The problem that the court was addressing was that companies were using copyright as a sort of pesudo-patent. Companies would say “we made a program to do this thing, and our rival also made a program to do the same thing.” The companies couldn’t sue for patent infringement, because their rivals’ programs would typically either be written differently (and thus non-infringing), or written in the most stupidly obvious possible way (and thus not subject to patent). So instead, companies would sue for copyright infringement, on the grounds that the contents of their software manuals were protected by copyright. Any other program with similar or identical functionality would have similar or identical language in the documentation, and thus there were copyright lawsuits over software functionality.

The whole thing was stupid. It’s stopping now. I’m glad.

Sheogorath (profile) says:

Re: Re: Can we patent way of teaching?

You could, until this ruling, copyright a software program.
Actually, you still can. It’s just that before this ruling, companies were trying to copyright a program’s functionality, and now they’ve been smacked down and told they can only copyright its code. A far better situation than in the US, where software patents do protect the way a program works.

M. Alan Thomas II (profile) says:

Code functions are not a form of expression and therefore cannot be limited by copyright.

Code functions are a form of expression and therefore cannot be limited without a First Amendment analysis (c.f. DeCSS, the DeCSS Gallery).

I can probably figure out how to restate the second to make a distinction between things I like and things I don’t like that supports my preferences, but I’m a little tired just now.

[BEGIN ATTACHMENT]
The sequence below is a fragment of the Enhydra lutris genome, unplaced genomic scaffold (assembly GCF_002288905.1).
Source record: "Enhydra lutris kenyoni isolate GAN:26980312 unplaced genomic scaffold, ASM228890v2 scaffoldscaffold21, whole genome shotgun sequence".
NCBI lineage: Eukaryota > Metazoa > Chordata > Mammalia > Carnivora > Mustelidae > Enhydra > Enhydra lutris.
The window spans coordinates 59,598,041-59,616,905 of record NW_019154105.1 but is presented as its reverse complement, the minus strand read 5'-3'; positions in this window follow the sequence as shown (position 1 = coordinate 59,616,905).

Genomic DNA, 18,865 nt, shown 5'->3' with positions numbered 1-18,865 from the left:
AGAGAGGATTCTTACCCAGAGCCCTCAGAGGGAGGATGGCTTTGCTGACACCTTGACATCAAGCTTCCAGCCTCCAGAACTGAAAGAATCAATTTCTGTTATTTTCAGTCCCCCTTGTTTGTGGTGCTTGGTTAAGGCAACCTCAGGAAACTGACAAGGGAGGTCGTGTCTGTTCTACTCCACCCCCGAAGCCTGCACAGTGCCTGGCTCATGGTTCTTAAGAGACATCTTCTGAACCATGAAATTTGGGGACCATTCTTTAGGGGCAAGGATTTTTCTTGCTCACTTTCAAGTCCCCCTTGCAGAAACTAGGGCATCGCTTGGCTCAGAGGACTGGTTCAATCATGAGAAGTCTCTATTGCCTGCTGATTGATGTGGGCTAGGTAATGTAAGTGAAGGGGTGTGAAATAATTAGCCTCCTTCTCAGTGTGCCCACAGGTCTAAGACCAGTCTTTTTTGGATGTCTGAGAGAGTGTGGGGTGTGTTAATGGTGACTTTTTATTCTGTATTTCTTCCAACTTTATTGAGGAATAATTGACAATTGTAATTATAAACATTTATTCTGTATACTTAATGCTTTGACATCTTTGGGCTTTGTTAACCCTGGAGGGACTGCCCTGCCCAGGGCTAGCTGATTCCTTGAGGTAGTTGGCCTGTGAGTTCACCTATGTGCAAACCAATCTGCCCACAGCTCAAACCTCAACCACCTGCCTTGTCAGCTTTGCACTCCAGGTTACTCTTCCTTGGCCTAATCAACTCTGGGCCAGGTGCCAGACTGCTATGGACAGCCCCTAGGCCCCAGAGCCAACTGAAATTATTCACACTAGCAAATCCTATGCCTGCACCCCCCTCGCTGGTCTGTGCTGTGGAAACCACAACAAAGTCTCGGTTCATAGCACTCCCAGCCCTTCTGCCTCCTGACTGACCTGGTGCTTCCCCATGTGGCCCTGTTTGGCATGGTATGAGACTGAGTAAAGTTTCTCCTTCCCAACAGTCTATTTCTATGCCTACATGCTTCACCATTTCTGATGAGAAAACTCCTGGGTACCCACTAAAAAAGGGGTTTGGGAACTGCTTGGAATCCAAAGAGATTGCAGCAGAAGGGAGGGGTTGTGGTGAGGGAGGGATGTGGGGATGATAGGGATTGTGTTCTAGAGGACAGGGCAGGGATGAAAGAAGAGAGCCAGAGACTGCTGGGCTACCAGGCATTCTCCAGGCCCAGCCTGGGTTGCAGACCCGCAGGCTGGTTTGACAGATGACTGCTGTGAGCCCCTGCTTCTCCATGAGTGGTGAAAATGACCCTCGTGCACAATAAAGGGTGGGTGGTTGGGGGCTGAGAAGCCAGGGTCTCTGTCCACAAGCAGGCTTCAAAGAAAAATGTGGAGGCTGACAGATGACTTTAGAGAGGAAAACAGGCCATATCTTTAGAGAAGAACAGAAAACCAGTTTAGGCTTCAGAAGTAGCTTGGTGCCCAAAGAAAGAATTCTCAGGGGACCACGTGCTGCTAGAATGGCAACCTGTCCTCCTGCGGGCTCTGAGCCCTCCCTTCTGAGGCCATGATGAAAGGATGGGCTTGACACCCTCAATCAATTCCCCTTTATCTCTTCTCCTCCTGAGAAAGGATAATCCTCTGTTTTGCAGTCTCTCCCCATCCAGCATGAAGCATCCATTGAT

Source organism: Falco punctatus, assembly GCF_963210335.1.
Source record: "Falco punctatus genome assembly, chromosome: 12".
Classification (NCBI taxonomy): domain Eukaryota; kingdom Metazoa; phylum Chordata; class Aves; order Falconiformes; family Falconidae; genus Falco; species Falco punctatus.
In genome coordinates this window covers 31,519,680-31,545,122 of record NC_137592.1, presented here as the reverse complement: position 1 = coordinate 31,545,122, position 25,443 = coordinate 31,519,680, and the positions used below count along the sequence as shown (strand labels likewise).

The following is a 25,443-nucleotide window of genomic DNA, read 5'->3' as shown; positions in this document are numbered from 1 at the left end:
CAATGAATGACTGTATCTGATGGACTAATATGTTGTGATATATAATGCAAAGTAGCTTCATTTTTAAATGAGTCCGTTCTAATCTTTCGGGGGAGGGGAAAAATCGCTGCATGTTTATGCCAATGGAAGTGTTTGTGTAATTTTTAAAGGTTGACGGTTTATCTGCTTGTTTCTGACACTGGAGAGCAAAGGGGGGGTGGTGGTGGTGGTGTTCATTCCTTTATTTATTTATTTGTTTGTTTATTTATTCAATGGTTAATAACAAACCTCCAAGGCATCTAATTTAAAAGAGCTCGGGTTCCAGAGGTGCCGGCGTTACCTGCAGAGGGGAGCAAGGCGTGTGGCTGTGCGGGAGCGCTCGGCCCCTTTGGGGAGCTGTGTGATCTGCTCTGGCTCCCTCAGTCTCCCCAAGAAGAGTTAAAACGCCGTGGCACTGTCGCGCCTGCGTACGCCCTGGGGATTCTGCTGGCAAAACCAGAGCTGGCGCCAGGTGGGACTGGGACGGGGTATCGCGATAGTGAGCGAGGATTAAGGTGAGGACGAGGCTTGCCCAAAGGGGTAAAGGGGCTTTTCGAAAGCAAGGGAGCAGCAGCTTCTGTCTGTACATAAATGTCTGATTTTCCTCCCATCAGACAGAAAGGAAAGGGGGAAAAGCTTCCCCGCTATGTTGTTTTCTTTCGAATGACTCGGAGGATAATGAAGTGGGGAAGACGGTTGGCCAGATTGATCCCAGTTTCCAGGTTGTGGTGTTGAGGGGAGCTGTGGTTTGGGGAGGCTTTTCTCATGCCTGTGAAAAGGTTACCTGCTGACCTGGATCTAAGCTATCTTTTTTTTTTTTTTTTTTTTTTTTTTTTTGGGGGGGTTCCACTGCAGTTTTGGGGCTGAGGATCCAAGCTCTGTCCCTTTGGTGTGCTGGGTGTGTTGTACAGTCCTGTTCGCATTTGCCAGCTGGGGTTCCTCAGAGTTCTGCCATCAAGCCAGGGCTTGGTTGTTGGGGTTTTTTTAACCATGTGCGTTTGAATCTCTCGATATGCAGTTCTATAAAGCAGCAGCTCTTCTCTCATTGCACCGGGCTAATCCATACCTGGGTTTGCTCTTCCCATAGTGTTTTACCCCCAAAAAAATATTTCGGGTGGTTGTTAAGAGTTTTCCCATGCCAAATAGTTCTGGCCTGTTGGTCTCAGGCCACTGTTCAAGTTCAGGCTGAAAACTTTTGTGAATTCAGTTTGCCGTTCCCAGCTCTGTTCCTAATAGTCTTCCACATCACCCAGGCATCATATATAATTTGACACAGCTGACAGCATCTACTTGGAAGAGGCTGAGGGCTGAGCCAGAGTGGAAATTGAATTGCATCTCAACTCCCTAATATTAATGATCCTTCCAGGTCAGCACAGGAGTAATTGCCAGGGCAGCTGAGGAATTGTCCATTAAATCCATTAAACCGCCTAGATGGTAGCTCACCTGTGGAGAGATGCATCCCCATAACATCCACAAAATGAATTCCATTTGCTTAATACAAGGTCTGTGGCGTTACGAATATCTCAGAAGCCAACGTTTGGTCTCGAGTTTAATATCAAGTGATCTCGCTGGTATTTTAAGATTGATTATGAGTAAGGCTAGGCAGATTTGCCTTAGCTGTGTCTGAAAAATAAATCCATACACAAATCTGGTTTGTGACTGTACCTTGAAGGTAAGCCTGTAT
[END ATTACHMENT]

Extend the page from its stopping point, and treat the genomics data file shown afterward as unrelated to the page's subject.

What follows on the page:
Anonymous Coward says:

Re: Re:

How about:

Code functions are a form of math, and therefore cannot be limited by copyright (because you can’t copyright nature).

Code functions are a form of math, and therefore natural laws, and therefore cannot be limited by the government (because fundamental universal rules are not subject to legislation).

In the case of DeCSS, or for that matter asymmetric-key crypography, the government was trying to block the spread of mathematical functions. It turns out that it’s not possible; if the government tries to outlaw specific chunks of math, they’ll lose. Every time.

Lurk-a-lot (profile) says:

I wonder how this jibes with the parliament/bus photo copyright fiasco?

IIRC, the original infringment was in using the original photo, but even after the photo was replaced with a newly taken photo, which was judged to still infringe due to the composition (different angle, but still grey image with a red bus).

This new judgement seems like the opposite of the photo judgement.